During the trial, much attention was drawn to Dena and her husband attending Agua de Vida Church, a charismatic church led by Davidson. She had been taking antipsychotic medications for several years prior to Margaret’s death.
But the Christian pastor Davidson believed that mental illness was demonic, and this belief partly led Dena’s husband not to buy her medications regularly. Under oath, Davidson testified that, in his opinion, all mental illnesses are demonic at heart. Due to the protest from viewers after the trial, the religious television program was canceled Davidson everywhere outside of the Metroplex.
7. Dena’s husband lost custody of his kids and also divorced Dena:
Dena’s husband underwent a psychological evaluation after Dena’s arrest.
It turns out that her ex-husband, unsurprisingly, was diagnosed with “narcissistic personality traits” in his psychological report.
It also mentioned that the father did not do enough to protect his daughters from his mentally ill wife. The Child Protection Service said they would only allow him to regain custody of the girls on the condition that his sister lived with the family, and she was required to complete psychotherapy and take parenting classes. He got engaged and got the girls back at his home.
He later filed for divorce. As part of the divorce agreement, Dena was prohibited from having contact with him or his daughters again.
8. Dena Schlosser ironically studied psychology:
At the age of eight, Dena Schlosser was diagnosed with hydrocephalus which means she had eight surgeries to implant shunts in her brain, heart, and abdomen before she was 13 years old. Her schoolmates made fun of her shaved head, and yet she graduated from Marist College in Poughkeepsie, New York, with a BA in psychology, ironically.
Another irony was the fact that before his heinous crime, she worked at Children’s World Learning Center in Plano.
9. Her husband John Schlosser never let her work:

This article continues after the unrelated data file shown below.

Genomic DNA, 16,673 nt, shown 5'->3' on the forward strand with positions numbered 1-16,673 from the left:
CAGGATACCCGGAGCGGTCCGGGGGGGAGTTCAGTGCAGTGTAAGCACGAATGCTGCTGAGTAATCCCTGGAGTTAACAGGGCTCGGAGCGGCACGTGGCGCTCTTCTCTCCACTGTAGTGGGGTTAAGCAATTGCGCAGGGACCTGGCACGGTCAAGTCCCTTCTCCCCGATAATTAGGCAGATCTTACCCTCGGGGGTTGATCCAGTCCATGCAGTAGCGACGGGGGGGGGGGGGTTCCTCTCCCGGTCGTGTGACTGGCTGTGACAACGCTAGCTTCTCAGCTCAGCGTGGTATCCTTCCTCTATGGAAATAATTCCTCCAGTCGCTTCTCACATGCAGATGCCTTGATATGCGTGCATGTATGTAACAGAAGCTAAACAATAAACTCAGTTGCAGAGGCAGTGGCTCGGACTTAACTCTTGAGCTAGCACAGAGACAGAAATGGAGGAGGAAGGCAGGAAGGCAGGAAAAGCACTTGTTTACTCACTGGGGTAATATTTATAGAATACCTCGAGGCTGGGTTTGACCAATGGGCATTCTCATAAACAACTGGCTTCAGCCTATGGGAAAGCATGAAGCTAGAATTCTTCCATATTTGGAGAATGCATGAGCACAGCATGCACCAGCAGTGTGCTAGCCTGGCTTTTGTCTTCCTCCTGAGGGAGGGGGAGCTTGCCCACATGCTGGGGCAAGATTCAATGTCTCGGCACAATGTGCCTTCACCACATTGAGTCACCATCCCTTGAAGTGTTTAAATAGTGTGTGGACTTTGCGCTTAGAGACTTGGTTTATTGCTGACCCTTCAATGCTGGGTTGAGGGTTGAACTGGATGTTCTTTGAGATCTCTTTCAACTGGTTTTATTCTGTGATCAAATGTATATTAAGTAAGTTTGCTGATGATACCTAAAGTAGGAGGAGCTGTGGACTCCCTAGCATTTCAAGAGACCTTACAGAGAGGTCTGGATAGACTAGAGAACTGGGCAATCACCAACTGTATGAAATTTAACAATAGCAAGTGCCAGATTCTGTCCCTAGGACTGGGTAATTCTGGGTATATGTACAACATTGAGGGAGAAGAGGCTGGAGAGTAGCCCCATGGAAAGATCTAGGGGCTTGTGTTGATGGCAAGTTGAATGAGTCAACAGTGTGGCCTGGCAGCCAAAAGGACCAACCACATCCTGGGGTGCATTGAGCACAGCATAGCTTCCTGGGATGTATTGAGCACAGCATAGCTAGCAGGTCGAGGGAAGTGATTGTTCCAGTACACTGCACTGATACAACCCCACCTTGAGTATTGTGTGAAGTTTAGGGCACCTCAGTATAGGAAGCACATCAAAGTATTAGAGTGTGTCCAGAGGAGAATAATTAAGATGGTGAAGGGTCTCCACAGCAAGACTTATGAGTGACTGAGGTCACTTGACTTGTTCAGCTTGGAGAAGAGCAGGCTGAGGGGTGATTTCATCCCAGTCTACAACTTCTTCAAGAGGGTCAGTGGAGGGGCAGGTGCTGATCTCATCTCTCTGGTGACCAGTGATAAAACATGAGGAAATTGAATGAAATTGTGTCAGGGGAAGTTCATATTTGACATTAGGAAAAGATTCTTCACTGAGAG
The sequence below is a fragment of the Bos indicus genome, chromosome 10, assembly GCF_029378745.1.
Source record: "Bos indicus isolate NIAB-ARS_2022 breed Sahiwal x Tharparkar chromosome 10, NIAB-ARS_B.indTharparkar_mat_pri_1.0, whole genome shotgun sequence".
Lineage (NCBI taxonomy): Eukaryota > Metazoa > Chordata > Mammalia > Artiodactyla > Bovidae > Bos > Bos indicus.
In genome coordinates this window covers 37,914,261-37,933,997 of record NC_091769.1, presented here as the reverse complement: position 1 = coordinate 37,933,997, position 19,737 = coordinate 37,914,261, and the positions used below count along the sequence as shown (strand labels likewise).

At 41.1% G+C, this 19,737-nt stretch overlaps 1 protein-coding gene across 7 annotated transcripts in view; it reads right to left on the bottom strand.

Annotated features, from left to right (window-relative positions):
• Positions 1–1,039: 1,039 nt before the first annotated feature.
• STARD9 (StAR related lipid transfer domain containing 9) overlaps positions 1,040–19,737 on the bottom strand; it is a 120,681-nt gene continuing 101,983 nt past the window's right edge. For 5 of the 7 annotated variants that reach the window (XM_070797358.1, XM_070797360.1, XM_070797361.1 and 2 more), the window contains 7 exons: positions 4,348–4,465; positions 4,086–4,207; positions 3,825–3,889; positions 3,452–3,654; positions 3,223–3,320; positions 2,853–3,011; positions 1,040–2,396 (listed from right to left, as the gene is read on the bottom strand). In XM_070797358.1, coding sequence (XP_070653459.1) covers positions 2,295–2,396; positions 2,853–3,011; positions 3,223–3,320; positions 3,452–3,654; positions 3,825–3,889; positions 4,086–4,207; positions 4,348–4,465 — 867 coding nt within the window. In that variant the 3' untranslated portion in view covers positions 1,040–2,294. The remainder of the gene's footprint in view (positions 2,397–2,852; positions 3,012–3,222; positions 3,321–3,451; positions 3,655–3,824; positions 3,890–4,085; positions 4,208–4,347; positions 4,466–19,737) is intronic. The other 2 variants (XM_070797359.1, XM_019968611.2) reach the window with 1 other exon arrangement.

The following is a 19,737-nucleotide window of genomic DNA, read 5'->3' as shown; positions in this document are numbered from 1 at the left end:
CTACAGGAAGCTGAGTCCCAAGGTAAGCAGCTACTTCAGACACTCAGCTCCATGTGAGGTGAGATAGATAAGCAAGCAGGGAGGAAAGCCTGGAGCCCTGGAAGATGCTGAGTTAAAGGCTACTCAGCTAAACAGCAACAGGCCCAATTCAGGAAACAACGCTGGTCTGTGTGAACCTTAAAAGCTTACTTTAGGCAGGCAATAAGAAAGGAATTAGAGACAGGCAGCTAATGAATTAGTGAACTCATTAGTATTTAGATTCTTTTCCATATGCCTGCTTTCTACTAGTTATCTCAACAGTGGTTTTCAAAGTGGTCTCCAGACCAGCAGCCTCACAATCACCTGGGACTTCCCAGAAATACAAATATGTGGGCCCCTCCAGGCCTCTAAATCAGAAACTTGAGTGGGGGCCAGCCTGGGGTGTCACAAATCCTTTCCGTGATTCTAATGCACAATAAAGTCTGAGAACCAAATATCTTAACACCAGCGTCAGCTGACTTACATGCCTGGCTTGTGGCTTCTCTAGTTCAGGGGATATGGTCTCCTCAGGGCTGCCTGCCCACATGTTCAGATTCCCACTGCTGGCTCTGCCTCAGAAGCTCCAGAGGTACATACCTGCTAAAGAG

When Dena went to study at Marist College in Poughkeepsie, she fell in love with a man called John Schlosser as he was also a student at the Marists. He would go on to be her future husband. She graduated from the Marists, but he did not. They eventually moved to Texas, where he did not allow her to work.
10. She was charged with murder, but avoided prison:
On November 6, 2008, it was announced that Dena would soon be discharged from outpatient care. The order required that she see a psychiatrist once a week, take medication, take doctor-approved contraceptives, and have no unsupervised contact with children.
11. Where is Dena Schlosser now?
In April 2010, it was reported that Dena relapsed after Richardson firefighters spotted her walking down the street at 2 a.m.
The mother who cut off her daughter’s arm was out of public attention until 2012. She was thrown into the spotlight once again when she was discovered working under her maiden name, Laettner in a Walmart in Terrell.
Within hours, she was fired.
12. A history of serious mental illness left undiagnosed:
Child protection authorities said the mother had a history of signs of postpartum depression, but there were never any signs of violence.
“There was never any indication of violence in this family,” said agency spokeswoman Marissa González, who described the children as healthy and happy.
In January, agency employees were asked to come to the family’s home after Schlosser was seen running down the street, with one of her daughters riding a bike behind her, authorities said. When the officers arrived, one of the daughters stated that her mother had left her 6-day-old sister alone in the apartment.
Dena Schlosser appeared to be suffering from postpartum depression and a psychopathic episode at the time according to Gonzalez.
Schlosser was hospitalized and later agreed to seek help, so she saw a psychiatrist, Gonzalez said.
“At the time we closed the case, we had been assured that the mother had been stabilized and did not pose a risk to herself or her daughters,” said Geoff Wool, a spokesman for the Department of Family and Protective Services.